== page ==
Do you share?
When my daughter was much younger she used to pose this question to anyone she saw enjoying some food or drink she found appetizing. It’s a question I’m reminded of when I talk to CEO’s about their approach to managing the information flow to their employees. And, it’s a question I ask here because I’m often disappointed at the response I get.
When I got started in the industry I began at the lowest possible level- even with my shiny new undergraduate degree. During those early years of working “on the plant floor” we received virtually no information about how the company was doing. It was clear we were growing as the complement of employees and manufacturing space expanded, but we really didn’t know why or how. We could only assume, and we all know the old adage about what happens when we assume. Like all organizations we experienced good times and bad. It was when things were bad that the absence of information did the most damage. It’s true, “in the absence of information people will make things up and what gets imagined is almost always worse than reality”. The experience of working without basic information about “my company’s” business condition had a lasting impact on me and my belief in the value of information sharing.
Many options exist related to sharing information… electronic or printed internal newsletters, memos from the management team, postings on the company’s bulletin board, press releases, etc. My favorite approach is old-fashioned regularly scheduled periodic face-to-face company-wide meetings. To me, nothing can replace the personalized nature of meeting face-to-face, even in groups, where interactive dialog can take place and the quality of the communication can be evaluated instantly by observing body language and listening to questions. When I ran my company I scheduled company-wide meetings four times each year. With over 200 employees working six days/week, 24 hours/day some of these meetings need to be scheduled in the wee hours, but it was a commitment that delivered dividends. What did we discuss? A typical meeting agenda consisted of the following-
- A review of a simplified P&L for both the quarter and year-to-date with comparisons to the same period of the previous year. I didn’t bother to review balance sheets and cash flow statements.
- We reviewed the circumstances related to customers we lost and customers we gained. We discussed market place conditions and the results of the periodic customer satisfaction surveys we conducted.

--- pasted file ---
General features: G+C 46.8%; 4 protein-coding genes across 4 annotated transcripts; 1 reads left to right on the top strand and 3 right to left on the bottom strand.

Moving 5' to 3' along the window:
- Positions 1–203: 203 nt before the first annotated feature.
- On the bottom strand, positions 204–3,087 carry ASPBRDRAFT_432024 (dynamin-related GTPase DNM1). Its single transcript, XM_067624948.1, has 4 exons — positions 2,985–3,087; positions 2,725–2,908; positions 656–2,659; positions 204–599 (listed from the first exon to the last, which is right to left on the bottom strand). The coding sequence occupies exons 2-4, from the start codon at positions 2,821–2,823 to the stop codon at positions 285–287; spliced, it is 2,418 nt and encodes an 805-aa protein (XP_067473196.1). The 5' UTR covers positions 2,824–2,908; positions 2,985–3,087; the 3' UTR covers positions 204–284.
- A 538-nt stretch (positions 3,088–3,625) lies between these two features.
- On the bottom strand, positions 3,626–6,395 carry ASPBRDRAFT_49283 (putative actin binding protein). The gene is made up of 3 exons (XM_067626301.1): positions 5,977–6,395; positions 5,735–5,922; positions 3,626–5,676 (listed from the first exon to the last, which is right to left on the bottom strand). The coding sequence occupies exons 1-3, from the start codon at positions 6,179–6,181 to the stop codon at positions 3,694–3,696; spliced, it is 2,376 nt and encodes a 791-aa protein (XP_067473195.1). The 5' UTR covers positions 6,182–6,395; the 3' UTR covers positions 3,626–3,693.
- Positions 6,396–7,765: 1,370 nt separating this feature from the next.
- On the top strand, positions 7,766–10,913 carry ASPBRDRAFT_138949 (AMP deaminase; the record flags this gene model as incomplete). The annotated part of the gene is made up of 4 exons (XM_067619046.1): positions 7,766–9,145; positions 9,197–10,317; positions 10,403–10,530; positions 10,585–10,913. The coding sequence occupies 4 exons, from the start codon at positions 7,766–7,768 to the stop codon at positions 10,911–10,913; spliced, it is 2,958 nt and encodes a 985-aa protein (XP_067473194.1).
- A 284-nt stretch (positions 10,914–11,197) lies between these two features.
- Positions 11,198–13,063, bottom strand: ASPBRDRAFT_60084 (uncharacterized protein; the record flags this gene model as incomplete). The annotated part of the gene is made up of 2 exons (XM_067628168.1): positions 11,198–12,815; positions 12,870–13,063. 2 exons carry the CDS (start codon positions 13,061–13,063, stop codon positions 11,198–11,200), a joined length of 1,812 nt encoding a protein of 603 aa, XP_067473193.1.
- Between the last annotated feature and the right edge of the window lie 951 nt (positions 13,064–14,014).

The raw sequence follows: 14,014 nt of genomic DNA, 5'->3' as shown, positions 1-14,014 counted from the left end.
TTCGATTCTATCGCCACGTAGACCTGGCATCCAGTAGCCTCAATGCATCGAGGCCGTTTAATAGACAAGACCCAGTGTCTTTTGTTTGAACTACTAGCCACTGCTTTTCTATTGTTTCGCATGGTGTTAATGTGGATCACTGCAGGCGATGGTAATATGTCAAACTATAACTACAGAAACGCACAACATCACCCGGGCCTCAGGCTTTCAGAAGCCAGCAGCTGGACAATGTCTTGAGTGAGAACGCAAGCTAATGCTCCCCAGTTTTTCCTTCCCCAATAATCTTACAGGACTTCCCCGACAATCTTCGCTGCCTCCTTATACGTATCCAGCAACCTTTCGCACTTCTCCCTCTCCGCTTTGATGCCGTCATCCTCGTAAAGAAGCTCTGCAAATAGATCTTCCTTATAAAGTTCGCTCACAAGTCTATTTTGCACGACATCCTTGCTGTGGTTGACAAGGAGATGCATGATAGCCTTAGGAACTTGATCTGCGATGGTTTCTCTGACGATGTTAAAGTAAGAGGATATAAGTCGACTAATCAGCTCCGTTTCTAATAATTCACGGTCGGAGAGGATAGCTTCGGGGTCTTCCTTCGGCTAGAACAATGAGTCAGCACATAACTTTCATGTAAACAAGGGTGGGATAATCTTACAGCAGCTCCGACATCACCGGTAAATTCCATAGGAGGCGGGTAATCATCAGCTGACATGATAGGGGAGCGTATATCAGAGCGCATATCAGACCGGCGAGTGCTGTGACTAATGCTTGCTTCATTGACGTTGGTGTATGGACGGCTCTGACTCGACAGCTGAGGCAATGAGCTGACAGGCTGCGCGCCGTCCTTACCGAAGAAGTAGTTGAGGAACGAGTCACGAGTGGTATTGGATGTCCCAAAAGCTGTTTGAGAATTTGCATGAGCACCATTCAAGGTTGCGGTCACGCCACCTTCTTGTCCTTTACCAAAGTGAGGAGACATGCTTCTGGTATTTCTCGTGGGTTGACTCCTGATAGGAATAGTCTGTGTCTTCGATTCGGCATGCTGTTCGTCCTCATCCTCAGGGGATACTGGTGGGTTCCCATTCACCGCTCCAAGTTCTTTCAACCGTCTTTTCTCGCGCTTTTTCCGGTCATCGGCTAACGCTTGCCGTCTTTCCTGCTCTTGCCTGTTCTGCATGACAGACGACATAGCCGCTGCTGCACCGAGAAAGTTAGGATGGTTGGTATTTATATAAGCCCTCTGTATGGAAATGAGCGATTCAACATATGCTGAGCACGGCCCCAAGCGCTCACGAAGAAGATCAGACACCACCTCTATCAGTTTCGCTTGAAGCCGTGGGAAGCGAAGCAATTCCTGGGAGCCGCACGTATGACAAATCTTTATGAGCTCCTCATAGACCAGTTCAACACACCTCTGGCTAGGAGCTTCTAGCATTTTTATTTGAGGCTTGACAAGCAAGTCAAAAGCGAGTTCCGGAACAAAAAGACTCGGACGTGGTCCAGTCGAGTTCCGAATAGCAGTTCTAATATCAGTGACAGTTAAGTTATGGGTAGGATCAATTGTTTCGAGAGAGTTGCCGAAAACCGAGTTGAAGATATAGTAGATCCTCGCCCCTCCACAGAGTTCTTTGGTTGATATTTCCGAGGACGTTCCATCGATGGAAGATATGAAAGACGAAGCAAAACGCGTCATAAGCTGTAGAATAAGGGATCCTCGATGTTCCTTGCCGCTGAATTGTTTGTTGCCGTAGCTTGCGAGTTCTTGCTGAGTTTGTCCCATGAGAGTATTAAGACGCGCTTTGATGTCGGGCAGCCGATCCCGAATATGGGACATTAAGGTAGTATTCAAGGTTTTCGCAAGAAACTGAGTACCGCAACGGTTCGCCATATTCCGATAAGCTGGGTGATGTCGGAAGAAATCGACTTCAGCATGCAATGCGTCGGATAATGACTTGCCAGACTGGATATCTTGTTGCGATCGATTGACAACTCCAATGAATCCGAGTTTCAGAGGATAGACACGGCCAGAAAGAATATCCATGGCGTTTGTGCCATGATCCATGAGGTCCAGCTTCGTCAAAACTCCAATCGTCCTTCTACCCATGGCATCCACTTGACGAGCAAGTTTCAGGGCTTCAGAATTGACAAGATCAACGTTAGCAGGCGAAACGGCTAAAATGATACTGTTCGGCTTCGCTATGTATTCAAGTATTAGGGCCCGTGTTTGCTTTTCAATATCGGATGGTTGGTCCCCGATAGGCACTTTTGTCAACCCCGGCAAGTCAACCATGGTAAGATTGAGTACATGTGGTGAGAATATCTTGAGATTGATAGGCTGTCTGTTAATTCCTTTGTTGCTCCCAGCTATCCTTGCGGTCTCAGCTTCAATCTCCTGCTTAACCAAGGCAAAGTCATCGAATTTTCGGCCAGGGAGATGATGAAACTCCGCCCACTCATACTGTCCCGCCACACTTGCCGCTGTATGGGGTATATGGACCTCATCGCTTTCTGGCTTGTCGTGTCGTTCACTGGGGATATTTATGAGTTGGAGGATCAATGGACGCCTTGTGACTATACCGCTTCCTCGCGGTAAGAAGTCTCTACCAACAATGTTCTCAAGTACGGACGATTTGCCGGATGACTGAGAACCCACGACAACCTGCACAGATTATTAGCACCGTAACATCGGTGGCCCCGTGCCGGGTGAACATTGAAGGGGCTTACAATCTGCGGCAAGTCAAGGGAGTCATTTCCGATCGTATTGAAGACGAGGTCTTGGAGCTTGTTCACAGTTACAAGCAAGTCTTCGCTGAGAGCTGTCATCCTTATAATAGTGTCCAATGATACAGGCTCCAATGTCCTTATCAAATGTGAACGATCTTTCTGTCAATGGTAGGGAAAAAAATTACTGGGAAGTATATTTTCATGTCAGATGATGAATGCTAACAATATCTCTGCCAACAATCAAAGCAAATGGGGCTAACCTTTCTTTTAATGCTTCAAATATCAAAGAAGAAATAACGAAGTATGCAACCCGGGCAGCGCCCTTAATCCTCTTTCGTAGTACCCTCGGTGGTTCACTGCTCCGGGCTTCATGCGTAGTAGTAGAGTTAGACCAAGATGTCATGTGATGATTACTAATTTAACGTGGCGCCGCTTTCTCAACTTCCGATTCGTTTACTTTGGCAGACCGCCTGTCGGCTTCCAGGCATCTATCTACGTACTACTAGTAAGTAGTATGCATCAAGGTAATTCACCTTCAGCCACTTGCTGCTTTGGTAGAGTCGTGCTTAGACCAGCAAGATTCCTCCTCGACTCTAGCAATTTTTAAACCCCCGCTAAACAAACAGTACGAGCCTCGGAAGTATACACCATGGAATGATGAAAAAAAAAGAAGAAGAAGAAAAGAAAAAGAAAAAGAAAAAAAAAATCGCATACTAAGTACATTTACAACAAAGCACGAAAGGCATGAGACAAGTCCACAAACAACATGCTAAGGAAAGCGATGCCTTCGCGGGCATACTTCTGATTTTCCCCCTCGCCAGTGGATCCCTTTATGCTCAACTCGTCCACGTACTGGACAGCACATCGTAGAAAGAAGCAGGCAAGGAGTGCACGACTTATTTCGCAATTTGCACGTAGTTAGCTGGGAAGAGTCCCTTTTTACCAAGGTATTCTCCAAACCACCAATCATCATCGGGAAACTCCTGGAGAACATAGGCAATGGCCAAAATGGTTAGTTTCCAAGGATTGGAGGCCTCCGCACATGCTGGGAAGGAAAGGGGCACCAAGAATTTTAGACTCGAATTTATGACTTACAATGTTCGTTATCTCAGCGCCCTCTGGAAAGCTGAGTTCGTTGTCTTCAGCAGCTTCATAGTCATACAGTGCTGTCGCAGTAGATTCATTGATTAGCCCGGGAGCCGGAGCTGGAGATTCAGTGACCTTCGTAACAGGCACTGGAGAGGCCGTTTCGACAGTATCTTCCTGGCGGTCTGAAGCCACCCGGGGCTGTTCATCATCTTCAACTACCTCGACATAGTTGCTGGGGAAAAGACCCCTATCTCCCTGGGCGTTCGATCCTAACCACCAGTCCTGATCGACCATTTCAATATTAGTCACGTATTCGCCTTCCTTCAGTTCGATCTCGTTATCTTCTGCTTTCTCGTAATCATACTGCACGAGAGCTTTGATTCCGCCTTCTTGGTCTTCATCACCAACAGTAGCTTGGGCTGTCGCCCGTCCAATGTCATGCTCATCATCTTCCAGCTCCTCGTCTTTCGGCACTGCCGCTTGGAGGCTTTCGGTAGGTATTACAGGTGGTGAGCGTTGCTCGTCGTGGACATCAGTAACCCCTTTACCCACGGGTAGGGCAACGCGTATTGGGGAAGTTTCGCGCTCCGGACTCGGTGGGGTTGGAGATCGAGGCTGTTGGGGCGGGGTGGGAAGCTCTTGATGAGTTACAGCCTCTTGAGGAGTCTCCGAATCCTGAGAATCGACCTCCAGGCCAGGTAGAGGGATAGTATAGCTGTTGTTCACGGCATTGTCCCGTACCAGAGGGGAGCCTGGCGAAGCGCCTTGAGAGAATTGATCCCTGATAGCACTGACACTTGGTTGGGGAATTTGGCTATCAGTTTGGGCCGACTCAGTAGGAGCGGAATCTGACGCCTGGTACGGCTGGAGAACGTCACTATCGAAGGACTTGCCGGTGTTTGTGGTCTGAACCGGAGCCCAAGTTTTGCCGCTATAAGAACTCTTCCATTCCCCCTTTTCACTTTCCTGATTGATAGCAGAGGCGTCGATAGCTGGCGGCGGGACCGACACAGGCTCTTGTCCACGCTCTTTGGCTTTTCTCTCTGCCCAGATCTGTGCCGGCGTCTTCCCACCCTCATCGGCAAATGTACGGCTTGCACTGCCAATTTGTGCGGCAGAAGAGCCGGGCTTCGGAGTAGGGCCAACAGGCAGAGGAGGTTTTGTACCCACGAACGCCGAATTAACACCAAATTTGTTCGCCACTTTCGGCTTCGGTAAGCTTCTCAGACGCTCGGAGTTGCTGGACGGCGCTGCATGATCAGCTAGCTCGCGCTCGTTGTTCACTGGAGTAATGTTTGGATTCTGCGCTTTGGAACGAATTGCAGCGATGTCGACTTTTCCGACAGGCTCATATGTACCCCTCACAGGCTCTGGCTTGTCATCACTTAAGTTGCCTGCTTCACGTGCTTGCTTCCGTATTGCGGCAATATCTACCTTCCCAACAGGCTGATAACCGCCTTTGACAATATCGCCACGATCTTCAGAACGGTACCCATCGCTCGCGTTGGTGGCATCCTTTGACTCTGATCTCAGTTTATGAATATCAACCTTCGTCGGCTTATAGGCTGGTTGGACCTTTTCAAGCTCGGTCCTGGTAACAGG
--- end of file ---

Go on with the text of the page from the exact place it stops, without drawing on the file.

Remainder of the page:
- We discussed plans for growth or contraction. We discussed plans to add new equipment or plans to retire older equipment.
- We introduced new employees.
- We recognized employees who were celebrating service anniversaries.
- And, we had productive Q&A sessions to discuss what was on the minds of employees. (While many questions were submitted in advance, some questions were asked and answered spontaneously).
I know what some of you are thinking… we can’t take time out of our impossibly busy schedules for this kind of process. My answer is, you can’t afford not to. When you get the process optimized you can cover the topics identified above in 60 minutes. The return-on-investment is overwhelmingly compelling. The benefits include
- The “teaching and learning” value is enormous. As a manager, you can teach your team about basic business management principles. You can share feedback about how customers and prospects are responding to the company’s value proposition and approach to customer management. And, you can get valuable insight from your employees about what elements of the production and service process need to be improved.
- You establish high levels of organizational trust.
- You spread responsibility for better management and execution.
- You create a positive, sharing, and productive culture.
Yes, the purpose and value of effective information sharing has both a “business” component and an “organizational culture” component. When done properly there are few investments of your time that will have a greater positive return.
And today? Yes, the practice continues today at Epicomm with monthly staff meetings. The staff size (<20) is different, but with two office locations and some staff working remotely challenges still exist, but the value is just as large.
Let me know what you think. I’m always happy to discuss the content of my blogs with those that are interested.
Thank you for your consideration and engagement.